Immunosuppressive Treatment (ATG)

The aim of this treatment is to use drugs to suppress the faulty immune system which stop it from attacking the stem cells and thereby allowing it to heal, recover and resume normal blood cell production. This treatment gives patients a good chance of long-term survival and a near normal or even normal quality of life. The two drugs used are a serum made in horses (or sometimes rabbits) called antithymocyte globulin (ATG) and ciclosporin (CSA).

ATG is an effective treatment for aplastic anaemia, and around two out of three (65-70%) patients respond to it. It usually takes about three to four months before ATG starts to work and slowly improves your blood counts. Patients who do not respond after three to six months may be considered for stem cell transplant from an unrelated donor or be given a second course of ATG which has a 35% chance of working.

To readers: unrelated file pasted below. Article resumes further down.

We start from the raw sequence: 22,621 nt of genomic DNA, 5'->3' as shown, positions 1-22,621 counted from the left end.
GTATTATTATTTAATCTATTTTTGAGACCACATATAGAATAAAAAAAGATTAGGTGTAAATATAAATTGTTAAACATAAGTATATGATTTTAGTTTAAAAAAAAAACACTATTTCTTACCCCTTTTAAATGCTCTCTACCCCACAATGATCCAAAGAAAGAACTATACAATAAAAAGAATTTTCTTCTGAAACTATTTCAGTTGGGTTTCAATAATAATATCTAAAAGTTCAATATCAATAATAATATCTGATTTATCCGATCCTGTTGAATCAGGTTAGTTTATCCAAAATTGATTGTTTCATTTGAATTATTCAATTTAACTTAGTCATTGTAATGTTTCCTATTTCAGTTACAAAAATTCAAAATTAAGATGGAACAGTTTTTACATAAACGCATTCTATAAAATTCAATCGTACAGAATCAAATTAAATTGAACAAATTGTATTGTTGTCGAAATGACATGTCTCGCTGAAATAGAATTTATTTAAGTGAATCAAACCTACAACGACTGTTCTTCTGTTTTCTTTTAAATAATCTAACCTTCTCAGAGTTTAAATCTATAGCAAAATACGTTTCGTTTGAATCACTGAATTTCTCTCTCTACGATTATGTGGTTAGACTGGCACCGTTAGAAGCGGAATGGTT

Sometimes patients can relapse and the aplastic anaemia returns. This happens in about one third (30-35%) of patients. In these cases, ATG treatment can be repeated with about a 60% success rate.

Treatment with ATG usually involves staying in hospital for about one to two weeks.

Ciclosporin is another drug that is used to ‘dampen’ down the immune system. It is started at the same time as ATG and continues until the blood counts have improved and stabilised. This could be for a year or more.